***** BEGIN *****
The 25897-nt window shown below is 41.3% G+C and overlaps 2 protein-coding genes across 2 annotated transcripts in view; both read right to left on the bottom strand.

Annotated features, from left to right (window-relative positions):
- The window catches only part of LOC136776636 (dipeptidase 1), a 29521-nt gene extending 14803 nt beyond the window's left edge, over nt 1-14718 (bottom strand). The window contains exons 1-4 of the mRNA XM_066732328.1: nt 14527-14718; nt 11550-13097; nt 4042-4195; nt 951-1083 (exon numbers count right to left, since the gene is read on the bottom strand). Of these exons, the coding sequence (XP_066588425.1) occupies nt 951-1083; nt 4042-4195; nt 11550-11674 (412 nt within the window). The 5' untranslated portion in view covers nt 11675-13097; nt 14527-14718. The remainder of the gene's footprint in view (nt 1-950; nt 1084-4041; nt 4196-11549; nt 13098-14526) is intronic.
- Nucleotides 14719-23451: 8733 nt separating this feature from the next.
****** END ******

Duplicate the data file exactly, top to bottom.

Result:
The 25897-nt window shown below is 41.3% G+C and overlaps 2 protein-coding genes across 2 annotated transcripts in view; both read right to left on the bottom strand.

Annotated features, from left to right (window-relative positions):
- The window catches only part of LOC136776636 (dipeptidase 1), a 29521-nt gene extending 14803 nt beyond the window's left edge, over nt 1-14718 (bottom strand). The window contains exons 1-4 of the mRNA XM_066732328.1: nt 14527-14718; nt 11550-13097; nt 4042-4195; nt 951-1083 (exon numbers count right to left, since the gene is read on the bottom strand). Of these exons, the coding sequence (XP_066588425.1) occupies nt 951-1083; nt 4042-4195; nt 11550-11674 (412 nt within the window). The 5' untranslated portion in view covers nt 11675-13097; nt 14527-14718. The remainder of the gene's footprint in view (nt 1-950; nt 1084-4041; nt 4196-11549; nt 13098-14526) is intronic.
- Nucleotides 14719-23451: 8733 nt separating this feature from the next.